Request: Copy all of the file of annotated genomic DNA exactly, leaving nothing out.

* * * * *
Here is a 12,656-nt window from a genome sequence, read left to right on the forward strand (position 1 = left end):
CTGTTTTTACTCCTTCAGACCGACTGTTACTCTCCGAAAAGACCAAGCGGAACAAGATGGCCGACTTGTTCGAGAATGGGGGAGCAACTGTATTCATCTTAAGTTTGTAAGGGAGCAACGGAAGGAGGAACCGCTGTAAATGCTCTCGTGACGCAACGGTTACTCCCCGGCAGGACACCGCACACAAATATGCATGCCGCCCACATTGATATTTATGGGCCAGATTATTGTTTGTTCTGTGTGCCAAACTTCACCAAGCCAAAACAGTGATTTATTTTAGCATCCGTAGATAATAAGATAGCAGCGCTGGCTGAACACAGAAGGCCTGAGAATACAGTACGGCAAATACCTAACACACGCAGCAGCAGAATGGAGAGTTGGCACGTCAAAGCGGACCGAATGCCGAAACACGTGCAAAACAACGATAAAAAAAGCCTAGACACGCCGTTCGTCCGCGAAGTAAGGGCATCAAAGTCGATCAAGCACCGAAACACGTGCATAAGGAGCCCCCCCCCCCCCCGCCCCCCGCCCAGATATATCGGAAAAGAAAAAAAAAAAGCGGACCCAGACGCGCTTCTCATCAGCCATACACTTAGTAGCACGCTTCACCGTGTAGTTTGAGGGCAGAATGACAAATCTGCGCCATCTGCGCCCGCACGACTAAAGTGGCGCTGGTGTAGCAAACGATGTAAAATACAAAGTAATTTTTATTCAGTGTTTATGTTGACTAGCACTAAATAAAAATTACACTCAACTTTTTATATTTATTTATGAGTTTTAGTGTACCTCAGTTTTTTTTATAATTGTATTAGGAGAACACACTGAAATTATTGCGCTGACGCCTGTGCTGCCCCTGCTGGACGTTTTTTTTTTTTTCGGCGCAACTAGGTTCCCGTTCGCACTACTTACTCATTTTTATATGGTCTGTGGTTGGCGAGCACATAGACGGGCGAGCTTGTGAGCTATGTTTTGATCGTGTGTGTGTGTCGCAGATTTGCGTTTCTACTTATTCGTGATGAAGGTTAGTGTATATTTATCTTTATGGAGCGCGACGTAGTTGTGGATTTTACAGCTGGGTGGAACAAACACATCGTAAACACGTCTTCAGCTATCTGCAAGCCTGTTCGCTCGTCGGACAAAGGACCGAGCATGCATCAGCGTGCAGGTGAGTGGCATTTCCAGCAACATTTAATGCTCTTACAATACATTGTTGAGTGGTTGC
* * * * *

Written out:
Here is a 12,656-nt window from a genome sequence, read left to right on the forward strand (position 1 = left end):
CTGTTTTTACTCCTTCAGACCGACTGTTACTCTCCGAAAAGACCAAGCGGAACAAGATGGCCGACTTGTTCGAGAATGGGGGAGCAACTGTATTCATCTTAAGTTTGTAAGGGAGCAACGGAAGGAGGAACCGCTGTAAATGCTCTCGTGACGCAACGGTTACTCCCCGGCAGGACACCGCACACAAATATGCATGCCGCCCACATTGATATTTATGGGCCAGATTATTGTTTGTTCTGTGTGCCAAACTTCACCAAGCCAAAACAGTGATTTATTTTAGCATCCGTAGATAATAAGATAGCAGCGCTGGCTGAACACAGAAGGCCTGAGAATACAGTACGGCAAATACCTAACACACGCAGCAGCAGAATGGAGAGTTGGCACGTCAAAGCGGACCGAATGCCGAAACACGTGCAAAACAACGATAAAAAAAGCCTAGACACGCCGTTCGTCCGCGAAGTAAGGGCATCAAAGTCGATCAAGCACCGAAACACGTGCATAAGGAGCCCCCCCCCCCCCCGCCCCCCGCCCAGATATATCGGAAAAGAAAAAAAAAAAGCGGACCCAGACGCGCTTCTCATCAGCCATACACTTAGTAGCACGCTTCACCGTGTAGTTTGAGGGCAGAATGACAAATCTGCGCCATCTGCGCCCGCACGACTAAAGTGGCGCTGGTGTAGCAAACGATGTAAAATACAAAGTAATTTTTATTCAGTGTTTATGTTGACTAGCACTAAATAAAAATTACACTCAACTTTTTATATTTATTTATGAGTTTTAGTGTACCTCAGTTTTTTTTATAATTGTATTAGGAGAACACACTGAAATTATTGCGCTGACGCCTGTGCTGCCCCTGCTGGACGTTTTTTTTTTTTTCGGCGCAACTAGGTTCCCGTTCGCACTACTTACTCATTTTTATATGGTCTGTGGTTGGCGAGCACATAGACGGGCGAGCTTGTGAGCTATGTTTTGATCGTGTGTGTGTGTCGCAGATTTGCGTTTCTACTTATTCGTGATGAAGGTTAGTGTATATTTATCTTTATGGAGCGCGACGTAGTTGTGGATTTTACAGCTGGGTGGAACAAACACATCGTAAACACGTCTTCAGCTATCTGCAAGCCTGTTCGCTCGTCGGACAAAGGACCGAGCATGCATCAGCGTGCAGGTGAGTGGCATTTCCAGCAACATTTAATGCTCTTACAATACATTGTTGAGTGGTTGC